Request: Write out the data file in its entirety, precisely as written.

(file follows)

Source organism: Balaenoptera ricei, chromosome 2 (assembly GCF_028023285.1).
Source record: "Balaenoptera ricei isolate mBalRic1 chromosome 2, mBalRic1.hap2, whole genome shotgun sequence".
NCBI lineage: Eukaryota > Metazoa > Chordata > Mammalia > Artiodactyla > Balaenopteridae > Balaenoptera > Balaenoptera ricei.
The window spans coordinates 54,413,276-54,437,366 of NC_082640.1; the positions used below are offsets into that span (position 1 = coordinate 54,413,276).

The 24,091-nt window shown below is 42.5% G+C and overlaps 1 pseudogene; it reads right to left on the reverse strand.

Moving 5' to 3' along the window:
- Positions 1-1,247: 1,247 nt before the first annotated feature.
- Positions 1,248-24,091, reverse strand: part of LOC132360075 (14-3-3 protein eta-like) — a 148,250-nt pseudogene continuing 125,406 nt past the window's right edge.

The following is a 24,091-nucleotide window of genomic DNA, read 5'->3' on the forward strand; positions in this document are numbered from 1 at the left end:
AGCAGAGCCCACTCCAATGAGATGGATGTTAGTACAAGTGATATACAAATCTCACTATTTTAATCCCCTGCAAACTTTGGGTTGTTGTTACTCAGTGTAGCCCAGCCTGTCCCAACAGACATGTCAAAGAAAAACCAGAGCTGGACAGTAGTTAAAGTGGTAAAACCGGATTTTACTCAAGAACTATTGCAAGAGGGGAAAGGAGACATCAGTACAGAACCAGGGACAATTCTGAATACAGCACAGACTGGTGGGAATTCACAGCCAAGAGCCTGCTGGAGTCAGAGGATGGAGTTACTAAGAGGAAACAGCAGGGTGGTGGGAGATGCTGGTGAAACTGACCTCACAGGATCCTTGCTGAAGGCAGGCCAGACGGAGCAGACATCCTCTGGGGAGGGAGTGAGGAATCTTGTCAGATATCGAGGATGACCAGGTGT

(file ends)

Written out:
Source organism: Balaenoptera ricei, chromosome 2 (assembly GCF_028023285.1).
Source record: "Balaenoptera ricei isolate mBalRic1 chromosome 2, mBalRic1.hap2, whole genome shotgun sequence".
NCBI lineage: Eukaryota > Metazoa > Chordata > Mammalia > Artiodactyla > Balaenopteridae > Balaenoptera > Balaenoptera ricei.
The window spans coordinates 54,413,276-54,437,366 of NC_082640.1; the positions used below are offsets into that span (position 1 = coordinate 54,413,276).

The 24,091-nt window shown below is 42.5% G+C and overlaps 1 pseudogene; it reads right to left on the reverse strand.

Moving 5' to 3' along the window:
- Positions 1-1,247: 1,247 nt before the first annotated feature.
- Positions 1,248-24,091, reverse strand: part of LOC132360075 (14-3-3 protein eta-like) — a 148,250-nt pseudogene continuing 125,406 nt past the window's right edge.

The following is a 24,091-nucleotide window of genomic DNA, read 5'->3' on the forward strand; positions in this document are numbered from 1 at the left end:
AGCAGAGCCCACTCCAATGAGATGGATGTTAGTACAAGTGATATACAAATCTCACTATTTTAATCCCCTGCAAACTTTGGGTTGTTGTTACTCAGTGTAGCCCAGCCTGTCCCAACAGACATGTCAAAGAAAAACCAGAGCTGGACAGTAGTTAAAGTGGTAAAACCGGATTTTACTCAAGAACTATTGCAAGAGGGGAAAGGAGACATCAGTACAGAACCAGGGACAATTCTGAATACAGCACAGACTGGTGGGAATTCACAGCCAAGAGCCTGCTGGAGTCAGAGGATGGAGTTACTAAGAGGAAACAGCAGGGTGGTGGGAGATGCTGGTGAAACTGACCTCACAGGATCCTTGCTGAAGGCAGGCCAGACGGAGCAGACATCCTCTGGGGAGGGAGTGAGGAATCTTGTCAGATATCGAGGATGACCAGGTGT